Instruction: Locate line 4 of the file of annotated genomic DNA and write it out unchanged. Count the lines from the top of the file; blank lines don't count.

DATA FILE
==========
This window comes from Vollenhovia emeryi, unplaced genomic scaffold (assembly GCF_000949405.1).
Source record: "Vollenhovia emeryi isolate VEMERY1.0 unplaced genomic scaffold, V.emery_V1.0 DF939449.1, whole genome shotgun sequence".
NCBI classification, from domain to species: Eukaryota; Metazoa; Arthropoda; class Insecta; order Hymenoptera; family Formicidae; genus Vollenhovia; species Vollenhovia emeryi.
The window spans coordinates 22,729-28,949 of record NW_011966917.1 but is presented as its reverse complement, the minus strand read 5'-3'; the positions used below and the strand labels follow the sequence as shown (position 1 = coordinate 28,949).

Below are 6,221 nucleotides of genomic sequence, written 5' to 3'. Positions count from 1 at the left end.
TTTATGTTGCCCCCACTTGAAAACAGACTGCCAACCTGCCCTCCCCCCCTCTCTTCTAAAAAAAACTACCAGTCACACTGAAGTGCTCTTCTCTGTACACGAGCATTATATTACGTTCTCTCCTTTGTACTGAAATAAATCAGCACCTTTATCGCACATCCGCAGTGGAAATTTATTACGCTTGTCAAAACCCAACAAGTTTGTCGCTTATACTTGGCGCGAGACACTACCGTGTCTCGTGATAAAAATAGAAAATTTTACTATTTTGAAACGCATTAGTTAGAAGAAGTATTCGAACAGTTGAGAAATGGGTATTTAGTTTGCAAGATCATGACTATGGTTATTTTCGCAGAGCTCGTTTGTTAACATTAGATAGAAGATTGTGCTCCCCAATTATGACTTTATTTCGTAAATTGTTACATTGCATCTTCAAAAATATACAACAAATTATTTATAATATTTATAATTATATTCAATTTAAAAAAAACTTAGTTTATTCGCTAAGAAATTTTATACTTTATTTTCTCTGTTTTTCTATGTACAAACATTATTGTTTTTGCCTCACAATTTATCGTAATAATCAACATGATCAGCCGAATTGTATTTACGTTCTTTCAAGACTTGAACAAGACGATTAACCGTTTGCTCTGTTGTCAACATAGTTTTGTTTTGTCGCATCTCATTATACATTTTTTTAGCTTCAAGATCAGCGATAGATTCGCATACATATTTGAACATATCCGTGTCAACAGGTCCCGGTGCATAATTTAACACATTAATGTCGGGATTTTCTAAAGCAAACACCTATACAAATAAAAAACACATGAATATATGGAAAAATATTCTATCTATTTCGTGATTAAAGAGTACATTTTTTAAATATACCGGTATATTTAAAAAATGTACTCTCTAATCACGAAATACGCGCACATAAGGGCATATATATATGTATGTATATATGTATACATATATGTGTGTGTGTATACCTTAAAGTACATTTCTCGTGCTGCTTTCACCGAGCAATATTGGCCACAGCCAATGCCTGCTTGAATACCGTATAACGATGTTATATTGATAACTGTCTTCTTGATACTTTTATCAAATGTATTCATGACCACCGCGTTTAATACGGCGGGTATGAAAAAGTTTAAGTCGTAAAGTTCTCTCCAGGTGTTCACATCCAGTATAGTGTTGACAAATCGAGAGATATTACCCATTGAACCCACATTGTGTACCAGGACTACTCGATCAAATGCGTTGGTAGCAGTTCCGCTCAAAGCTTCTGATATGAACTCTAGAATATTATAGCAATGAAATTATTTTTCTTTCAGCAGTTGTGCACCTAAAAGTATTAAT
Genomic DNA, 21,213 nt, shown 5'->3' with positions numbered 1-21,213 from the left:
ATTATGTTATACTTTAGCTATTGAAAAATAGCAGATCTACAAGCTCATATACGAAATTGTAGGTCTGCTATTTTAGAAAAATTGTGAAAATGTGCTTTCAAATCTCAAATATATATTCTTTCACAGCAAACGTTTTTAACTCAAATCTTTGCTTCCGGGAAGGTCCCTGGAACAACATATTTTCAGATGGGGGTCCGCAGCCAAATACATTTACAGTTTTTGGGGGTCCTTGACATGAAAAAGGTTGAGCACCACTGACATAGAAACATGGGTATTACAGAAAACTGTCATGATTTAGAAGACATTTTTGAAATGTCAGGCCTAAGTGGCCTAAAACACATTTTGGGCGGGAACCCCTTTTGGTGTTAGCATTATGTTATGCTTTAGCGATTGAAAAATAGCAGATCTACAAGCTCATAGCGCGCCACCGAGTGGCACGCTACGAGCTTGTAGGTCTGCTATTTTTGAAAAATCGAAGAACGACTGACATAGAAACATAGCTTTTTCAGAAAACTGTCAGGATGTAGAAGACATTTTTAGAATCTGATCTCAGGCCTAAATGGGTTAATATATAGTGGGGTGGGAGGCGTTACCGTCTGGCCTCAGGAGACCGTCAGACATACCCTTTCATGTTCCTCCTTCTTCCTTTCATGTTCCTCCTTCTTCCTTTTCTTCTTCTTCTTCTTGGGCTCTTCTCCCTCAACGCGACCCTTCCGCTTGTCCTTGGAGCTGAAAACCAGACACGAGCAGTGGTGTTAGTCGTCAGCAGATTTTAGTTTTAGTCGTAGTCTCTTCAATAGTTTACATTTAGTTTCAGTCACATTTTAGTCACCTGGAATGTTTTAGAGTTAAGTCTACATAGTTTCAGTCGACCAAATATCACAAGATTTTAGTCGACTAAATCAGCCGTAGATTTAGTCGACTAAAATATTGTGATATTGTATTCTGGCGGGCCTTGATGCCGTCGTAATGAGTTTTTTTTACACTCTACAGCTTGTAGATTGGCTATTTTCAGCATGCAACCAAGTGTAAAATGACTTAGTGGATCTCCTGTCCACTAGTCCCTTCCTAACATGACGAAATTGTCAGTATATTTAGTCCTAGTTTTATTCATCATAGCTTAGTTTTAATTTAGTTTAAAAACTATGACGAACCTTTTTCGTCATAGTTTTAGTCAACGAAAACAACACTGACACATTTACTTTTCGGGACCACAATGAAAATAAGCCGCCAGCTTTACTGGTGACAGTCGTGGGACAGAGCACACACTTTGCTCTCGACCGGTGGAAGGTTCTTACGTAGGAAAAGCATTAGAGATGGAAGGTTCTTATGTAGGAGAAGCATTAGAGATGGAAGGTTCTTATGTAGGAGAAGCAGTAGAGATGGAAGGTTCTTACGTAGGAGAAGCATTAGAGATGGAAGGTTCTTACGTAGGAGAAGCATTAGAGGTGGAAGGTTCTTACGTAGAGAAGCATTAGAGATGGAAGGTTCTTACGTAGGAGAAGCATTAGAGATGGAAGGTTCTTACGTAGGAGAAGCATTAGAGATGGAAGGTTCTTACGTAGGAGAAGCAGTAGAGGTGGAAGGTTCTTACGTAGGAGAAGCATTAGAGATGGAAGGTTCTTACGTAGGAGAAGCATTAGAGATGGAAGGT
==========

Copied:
The window spans coordinates 22,729-28,949 of record NW_011966917.1 but is presented as its reverse complement, the minus strand read 5'-3'; the positions used below and the strand labels follow the sequence as shown (position 1 = coordinate 28,949).